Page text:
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Artist brings eyes, vision to Greenport, aims to spotlight longtime families in new exhibit

A Flanders artist whose “Eyes on Riverhead” exhibit drew visitors to downtown Main Street last year is focusing her eyes and vision on Greenport.

Andrea Cote spoke to the Greenport village board at Monday’s work session to discuss her proposal for “A Port of Views,” a site specific exhibition planned for Mitchell Park next year, that would run from Memorial Day through the Maritime Festival, and include activities at Floyd Memorial Library.

“The project relates to the history of Greenport. Viewers are invited to see it through the lenses of people who have lived here forever,” Cote said.

The exhibition, which is not a permanent installation, was inspired by the camera obscura — a darkened box with a convex lens that projects an internal image onto an inside screen — and will face the port and Shelter Island, Cote said.

Describing her idea to the board, Cote said the exhibit would include a six-foot  circle constructed out of concete with the design of a compass and text outside relating to Greenport’s history and memories. At the center would be the village’s logo of a ship, she said.

And, at the southernmost portion of the compass, right where the design faces the port, would be a standing wheel, five feet across in the center, that would be “reminiscent of a film reel or a captain’s wheel,” Cote said. When turned, the centerpiece would have spokes, a pair of eyes, and  a negative, and “when looking through it, you will see the landscape through the people’s eyes that are imprinted on the plexiglass,” Cote said. 

The eyes, in negative, representing different generations, will rotate inside the wheel of the sculpture. The eyes will be printed digitally on transparent plexiglass such that the viewer will be gazing through the pupils at the landscape beyond.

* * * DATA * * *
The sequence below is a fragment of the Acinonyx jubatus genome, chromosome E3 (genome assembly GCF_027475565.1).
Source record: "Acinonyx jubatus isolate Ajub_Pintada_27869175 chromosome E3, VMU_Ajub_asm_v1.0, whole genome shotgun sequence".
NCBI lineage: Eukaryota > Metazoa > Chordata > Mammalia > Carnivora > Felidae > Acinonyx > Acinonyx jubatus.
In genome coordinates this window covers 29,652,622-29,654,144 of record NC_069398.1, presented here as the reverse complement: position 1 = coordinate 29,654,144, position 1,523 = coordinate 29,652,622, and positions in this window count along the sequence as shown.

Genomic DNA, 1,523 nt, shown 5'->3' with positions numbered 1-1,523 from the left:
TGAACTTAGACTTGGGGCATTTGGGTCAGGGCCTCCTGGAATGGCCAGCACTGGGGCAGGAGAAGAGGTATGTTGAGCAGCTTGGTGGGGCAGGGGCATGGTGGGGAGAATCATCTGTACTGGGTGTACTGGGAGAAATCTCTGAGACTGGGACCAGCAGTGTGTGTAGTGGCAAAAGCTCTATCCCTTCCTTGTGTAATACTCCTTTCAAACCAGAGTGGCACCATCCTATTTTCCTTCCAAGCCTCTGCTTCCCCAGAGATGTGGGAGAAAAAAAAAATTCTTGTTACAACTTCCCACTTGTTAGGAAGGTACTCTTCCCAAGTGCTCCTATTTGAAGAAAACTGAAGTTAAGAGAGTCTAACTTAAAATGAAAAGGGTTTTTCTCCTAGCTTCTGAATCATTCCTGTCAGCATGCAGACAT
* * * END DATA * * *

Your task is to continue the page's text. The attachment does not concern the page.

“There will be 16 pairs of eyes from four families who have lived in Greenport for generations,” Cote said, adding that she welcomed suggestions from the board on what familes to spotlight. 

A series of videos will also be filmed, with a QR code on the sculpture that viewers can tap into with their smart phones, giving them the ability to access the videos, memories, photos and stories of Greenport in days gone by.

Greenport Mayor David Nyce said he’d speak to Gail Horton, president of the Stirling Historical Society, about possible families to feature.

Cote said she’d secured a $2,500 grant from the New York State Council on the Arts and was seeking an in-kind donation from the village.

Inspired by the camera obscura, Cote said she planned a series of workshops with children on how to create pinhole cameras. The goal, Cote said, is to delve into Greenport’s history and emphasize the beauty of the landscape, giving participants the chance to stand where their predecessors once stood.

Last year, Cote’s “Eyes on Riverhead” featured videotaped oral histories with longtime residents and business owners, including Anthony Meras of Star Confectionary, Cote said.

“Eyes On Main Street” was a community-based public art project for downtown Riverhead that aimed to “promote an awareness of the rich and varied spaces and stories of Riverhead’s citizens, drawing upon an oral histories with a visual twist. This project is an integral part of Main Street’s cultural revitalization, directly involving local citizens in creating a summer-long installation and online archive of evocative video portraits presenting the diversity and unique memories of our community,” according to Cote’s website. 

A multimedia project, it consisted of a website and posters placed in empty windows along Main Street with QR codes, which, when scanned with a smartphone, took the viewer directly to the video of the person whose eyes were depicted on the blindfold. There was also a window installation of 100 blindfolds printed with eyes of residents, workers and visitors, created with the public at the 2013 Community Mosaic Festival and other events. 

The interviews – which included talks with Riverhead locals including Pat Snyder of the East End Arts Council, Bob Spiotto of The Suffolk Theater, Maryanne McElroy, a business owner, teacher, and choir director, and others — were filled with rich memories. The exhibit generated media buzz and Cote said she hopes to recreate the momentum and capture Greenport’s rich history, creating portraits of the families who have long featured prominently on the village canvas.